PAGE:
French-SA exhibit has human touchComment on this story
As you climb the stairs and enter the exhibition, the first thing you will see is your body reflected and distorted in a group of mirrors (the drawing of Mirrors by Michelangelo Pistoletto).
It’s the perfect entrance to the 20th Century Masters: the human figure, the flagship exhibition of The France-South Africa Seasons 2012 & 2013, a collaborative project involving the French and SA governments and numerous French and SA corporate sponsors with the aim of celebrating ties between France and SA and improving mutual understanding.
The exhibition that will run in the Standard Bank Gallery until mid-September follows other landmark exhibitions organised by this partnership with the French Embassy, the French Institute of South Africa (Ifas) and leading French cultural institutions.
South Africans are blessed to see a collection of about 40 works curated by Sylvie Ramond, director of the Musée des Beaux-Arts de Lyon. The exhibition includes works by some of France’s most acclaimed modernists, as well as more contemporary French artists and a few other giants of the international art world who have connections with France.
She explained that the exhibit gives viewers the chance to explore how artists at different times regarded and depicted the human body through painting, print-making, film and photography.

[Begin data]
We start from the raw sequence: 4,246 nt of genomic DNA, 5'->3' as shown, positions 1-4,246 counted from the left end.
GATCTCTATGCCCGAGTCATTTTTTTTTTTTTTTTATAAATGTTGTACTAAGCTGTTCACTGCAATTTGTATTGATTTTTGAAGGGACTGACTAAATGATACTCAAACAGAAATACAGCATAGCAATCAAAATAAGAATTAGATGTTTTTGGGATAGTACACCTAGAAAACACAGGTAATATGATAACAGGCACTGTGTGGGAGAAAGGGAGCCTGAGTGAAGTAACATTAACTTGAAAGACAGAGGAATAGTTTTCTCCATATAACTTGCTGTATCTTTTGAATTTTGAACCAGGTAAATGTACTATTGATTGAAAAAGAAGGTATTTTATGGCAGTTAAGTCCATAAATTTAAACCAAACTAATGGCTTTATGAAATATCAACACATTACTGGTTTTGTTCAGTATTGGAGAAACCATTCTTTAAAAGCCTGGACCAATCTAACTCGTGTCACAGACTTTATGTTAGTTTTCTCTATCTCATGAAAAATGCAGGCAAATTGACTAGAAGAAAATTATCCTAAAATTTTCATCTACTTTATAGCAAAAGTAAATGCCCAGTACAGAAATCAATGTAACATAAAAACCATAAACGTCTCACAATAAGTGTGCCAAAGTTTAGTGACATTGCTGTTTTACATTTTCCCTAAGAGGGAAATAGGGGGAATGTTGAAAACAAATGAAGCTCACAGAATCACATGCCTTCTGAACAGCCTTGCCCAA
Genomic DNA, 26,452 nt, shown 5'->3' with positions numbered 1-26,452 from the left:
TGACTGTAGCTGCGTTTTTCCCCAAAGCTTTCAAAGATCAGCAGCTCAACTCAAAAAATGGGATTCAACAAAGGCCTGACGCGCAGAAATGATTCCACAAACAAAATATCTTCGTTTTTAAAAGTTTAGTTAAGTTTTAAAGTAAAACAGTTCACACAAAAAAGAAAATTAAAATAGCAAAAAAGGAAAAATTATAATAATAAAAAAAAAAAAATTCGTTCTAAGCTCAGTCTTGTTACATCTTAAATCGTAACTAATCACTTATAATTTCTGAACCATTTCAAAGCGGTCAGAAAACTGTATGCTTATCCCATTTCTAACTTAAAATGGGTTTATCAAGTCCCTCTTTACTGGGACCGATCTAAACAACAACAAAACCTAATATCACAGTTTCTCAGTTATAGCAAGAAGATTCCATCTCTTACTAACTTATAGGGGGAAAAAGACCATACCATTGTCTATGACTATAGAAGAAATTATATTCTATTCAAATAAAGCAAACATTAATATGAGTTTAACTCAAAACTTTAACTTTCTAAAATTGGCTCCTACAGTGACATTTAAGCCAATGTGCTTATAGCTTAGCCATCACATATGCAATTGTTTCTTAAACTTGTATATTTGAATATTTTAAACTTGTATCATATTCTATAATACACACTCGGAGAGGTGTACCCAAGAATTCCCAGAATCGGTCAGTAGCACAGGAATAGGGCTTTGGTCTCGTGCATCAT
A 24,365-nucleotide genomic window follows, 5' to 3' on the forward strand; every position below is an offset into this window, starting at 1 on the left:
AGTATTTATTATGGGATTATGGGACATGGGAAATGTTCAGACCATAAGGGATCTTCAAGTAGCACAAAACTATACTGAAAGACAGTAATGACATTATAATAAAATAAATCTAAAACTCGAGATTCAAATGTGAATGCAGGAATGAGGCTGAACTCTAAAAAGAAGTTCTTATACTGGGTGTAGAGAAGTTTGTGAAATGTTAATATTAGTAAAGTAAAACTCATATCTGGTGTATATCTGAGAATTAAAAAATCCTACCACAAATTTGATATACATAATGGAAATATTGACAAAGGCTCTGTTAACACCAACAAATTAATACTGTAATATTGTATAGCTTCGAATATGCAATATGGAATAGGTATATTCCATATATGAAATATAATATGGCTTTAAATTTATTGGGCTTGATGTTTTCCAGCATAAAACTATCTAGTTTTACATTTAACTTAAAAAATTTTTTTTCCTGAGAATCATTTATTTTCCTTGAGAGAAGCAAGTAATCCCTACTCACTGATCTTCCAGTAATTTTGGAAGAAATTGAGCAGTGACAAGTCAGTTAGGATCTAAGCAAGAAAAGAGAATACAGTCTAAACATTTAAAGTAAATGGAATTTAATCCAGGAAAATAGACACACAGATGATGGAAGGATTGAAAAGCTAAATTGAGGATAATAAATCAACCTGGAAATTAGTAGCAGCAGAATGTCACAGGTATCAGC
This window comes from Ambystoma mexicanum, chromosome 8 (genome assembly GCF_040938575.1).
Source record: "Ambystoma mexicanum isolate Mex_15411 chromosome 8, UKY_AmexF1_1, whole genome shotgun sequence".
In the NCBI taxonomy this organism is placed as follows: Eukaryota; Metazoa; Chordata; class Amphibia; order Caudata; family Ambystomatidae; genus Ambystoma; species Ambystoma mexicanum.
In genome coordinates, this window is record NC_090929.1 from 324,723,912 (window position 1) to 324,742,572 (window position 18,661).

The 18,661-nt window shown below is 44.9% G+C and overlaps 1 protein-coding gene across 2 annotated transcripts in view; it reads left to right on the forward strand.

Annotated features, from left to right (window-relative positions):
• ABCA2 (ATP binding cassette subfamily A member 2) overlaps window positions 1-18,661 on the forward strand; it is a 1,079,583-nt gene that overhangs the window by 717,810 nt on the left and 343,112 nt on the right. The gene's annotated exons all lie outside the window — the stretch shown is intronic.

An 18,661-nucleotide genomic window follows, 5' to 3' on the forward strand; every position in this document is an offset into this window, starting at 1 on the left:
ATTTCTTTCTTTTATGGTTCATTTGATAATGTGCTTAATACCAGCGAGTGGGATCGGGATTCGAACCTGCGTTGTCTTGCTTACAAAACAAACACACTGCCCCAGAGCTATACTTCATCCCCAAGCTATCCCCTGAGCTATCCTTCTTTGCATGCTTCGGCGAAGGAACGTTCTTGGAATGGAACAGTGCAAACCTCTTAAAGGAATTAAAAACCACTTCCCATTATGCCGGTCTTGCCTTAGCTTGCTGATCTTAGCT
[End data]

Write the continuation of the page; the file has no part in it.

Artists, such as Fernand Leger, Georges Braque, Pablo Picasso, Henri Matisse, Félix Vallotton, Victor Brauner and Wilfredo Lam, are renowned pioneers of early modernism who brought a new focus to innovation and personalised expression.
The exhibition also showcases works by 19th-century greats Gustav Courbet, Jean-Francois Millet and Edouard Manet, and those associated with Impressionism including Berthe Morisot, Edgar Degas and August Renoir.
A leading contemporary artist is Annette Messager, an installation artist, who deals with issues of femininity, prejudice, social mores, birth and death. Another is Belgian Jan Fabre, who works with unconventional materials to test the limits of social taboo.
The exhibition is complemented by a comprehensive book which includes contributions by French and South African art historians and critics and casts a fresh light on the diversity and vitality of French art of the 20th century and depictions of the human form.
• Standard Bank Gallery, cnr Simmonds and Frederick sts, Joburg. Tel: 011 631 4467.